Cover image for Wind : a novel
Title:
Wind : a novel
Author:
Miller, Calvin.
Personal Author:
Publication Information:
Minneapolis : Bethany House, [2000]

©2000
Physical Description:
159 pages ; 18 cm
Language:
English
Geographic Term:
ISBN:
9780764223624
Format :
Book

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Status
Central Library X Adult Fiction Central Closed Stacks
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Summary

Summary

A woman's act of compassion towards a homeless family causes a rift with her brothers, who are not so giving.


Author Notes

Calvin Miller (1936-2012) served as a pastor for over thirty years, and was also research professor and distinguished writer in residence at Beeson Divinity School in Birmingham, Alabama. He was a beloved author of more than seventy books of popular theology and inspiration, including Preaching: The Art of Narrative Exposition .


Reviews 1

Publisher's Weekly Review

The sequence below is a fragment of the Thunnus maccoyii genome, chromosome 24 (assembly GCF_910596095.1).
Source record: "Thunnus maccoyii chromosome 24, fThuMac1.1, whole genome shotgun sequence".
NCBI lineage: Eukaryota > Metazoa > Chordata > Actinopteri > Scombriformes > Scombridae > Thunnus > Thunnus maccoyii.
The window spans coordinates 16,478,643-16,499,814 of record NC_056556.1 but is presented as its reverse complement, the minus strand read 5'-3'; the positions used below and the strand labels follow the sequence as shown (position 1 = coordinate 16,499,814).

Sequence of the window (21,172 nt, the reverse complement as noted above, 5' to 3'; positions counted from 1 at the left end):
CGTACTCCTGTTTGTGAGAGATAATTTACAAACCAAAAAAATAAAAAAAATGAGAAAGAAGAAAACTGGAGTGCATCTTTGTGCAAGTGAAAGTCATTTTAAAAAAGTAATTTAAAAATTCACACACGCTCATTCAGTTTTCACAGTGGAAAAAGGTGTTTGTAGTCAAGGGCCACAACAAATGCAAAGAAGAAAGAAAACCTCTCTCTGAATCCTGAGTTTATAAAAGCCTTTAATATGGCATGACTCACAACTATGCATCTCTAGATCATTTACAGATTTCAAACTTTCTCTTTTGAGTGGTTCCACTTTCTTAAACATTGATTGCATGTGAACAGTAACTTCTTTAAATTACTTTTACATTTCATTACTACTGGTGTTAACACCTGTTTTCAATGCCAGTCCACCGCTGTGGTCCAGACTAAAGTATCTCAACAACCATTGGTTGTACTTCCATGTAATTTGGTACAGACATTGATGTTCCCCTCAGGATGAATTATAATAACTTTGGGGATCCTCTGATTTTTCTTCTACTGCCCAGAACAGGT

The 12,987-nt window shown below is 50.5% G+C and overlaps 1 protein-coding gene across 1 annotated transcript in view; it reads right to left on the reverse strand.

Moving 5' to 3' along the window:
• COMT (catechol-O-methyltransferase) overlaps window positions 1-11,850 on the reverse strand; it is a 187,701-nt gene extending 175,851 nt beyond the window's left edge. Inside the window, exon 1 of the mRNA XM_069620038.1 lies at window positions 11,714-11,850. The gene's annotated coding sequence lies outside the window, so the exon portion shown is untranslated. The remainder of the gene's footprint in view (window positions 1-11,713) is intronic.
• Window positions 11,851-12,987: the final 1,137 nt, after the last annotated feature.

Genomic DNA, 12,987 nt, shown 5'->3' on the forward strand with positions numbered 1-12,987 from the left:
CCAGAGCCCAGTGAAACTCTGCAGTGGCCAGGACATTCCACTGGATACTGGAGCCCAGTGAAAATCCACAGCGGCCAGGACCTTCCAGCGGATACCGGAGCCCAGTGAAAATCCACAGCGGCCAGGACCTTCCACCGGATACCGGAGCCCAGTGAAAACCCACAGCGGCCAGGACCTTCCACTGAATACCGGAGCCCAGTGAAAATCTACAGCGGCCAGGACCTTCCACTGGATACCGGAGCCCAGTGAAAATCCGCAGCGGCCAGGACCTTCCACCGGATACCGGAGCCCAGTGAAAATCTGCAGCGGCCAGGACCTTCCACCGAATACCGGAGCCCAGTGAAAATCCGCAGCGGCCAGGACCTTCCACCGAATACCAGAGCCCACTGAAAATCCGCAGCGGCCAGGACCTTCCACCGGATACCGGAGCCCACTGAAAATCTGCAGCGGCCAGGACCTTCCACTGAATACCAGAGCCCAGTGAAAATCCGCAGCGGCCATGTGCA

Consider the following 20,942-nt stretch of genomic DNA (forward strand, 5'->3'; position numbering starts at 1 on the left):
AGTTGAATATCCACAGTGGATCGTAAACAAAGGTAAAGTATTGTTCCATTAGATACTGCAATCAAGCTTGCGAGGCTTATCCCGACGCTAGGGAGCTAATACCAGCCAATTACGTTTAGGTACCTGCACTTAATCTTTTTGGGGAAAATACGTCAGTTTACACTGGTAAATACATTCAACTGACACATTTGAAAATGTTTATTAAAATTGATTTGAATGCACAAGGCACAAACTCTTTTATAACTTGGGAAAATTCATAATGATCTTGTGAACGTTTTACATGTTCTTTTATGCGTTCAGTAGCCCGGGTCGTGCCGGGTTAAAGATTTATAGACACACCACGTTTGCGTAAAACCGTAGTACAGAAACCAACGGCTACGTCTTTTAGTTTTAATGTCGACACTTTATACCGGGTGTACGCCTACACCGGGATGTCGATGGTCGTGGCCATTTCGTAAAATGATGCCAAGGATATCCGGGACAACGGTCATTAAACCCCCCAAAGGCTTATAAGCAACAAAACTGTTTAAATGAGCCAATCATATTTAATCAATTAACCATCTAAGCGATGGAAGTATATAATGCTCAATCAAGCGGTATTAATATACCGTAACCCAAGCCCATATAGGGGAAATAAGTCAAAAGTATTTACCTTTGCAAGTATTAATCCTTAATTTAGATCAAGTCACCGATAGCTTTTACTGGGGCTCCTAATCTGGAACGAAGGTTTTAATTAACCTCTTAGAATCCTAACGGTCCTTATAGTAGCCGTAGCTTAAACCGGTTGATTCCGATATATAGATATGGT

Winter morphs into spring in this clumsy tale of Christian mercy, with the seasonal change calling attention to the personal transformations of two Depression-era Pennsylvania families whose cold hearts are thawed with winter's passing. Miller writes with a warm heart but a heavy hand, telling rather than showing his characters' metamorphoses. We meet Peter McCaslin, a hard and shrewd dairy farmer, as he sits in the Lutheran church of the book's opening scene, judging his neighbors (one "owned too little to sit so near the altar," in Peter's opinion). Peter's sister Isabel is something of a town nutcase, spewing Bible verses and prophecies at unsuspecting townspeople (in one of the story's few refreshing stabs at humor, she often confuses her biblical verses with passages from Shakespeare's plays, which she enjoys because they're also in King James English). The tension between Peter and IsabelDwho each own half shares in the family farmDexplodes when she invites a vagabond family to live in the shed, hiring the man as a milker and paying his wife's medical bills. (The wife, romantically enough, is dying of consumption.) Miller makes some good observations about church-bred folks being too caught up in the trappings of their own piety to practice genuine Christian charity, but it's abundantly clear from his narration that it is his own voice speaking. Despite some promising moments in Miller's slight novel, his "wind" is a blustery gale and not a subtle zephyr. (Nov.) (c) Copyright PWxyz, LLC. All rights reserved


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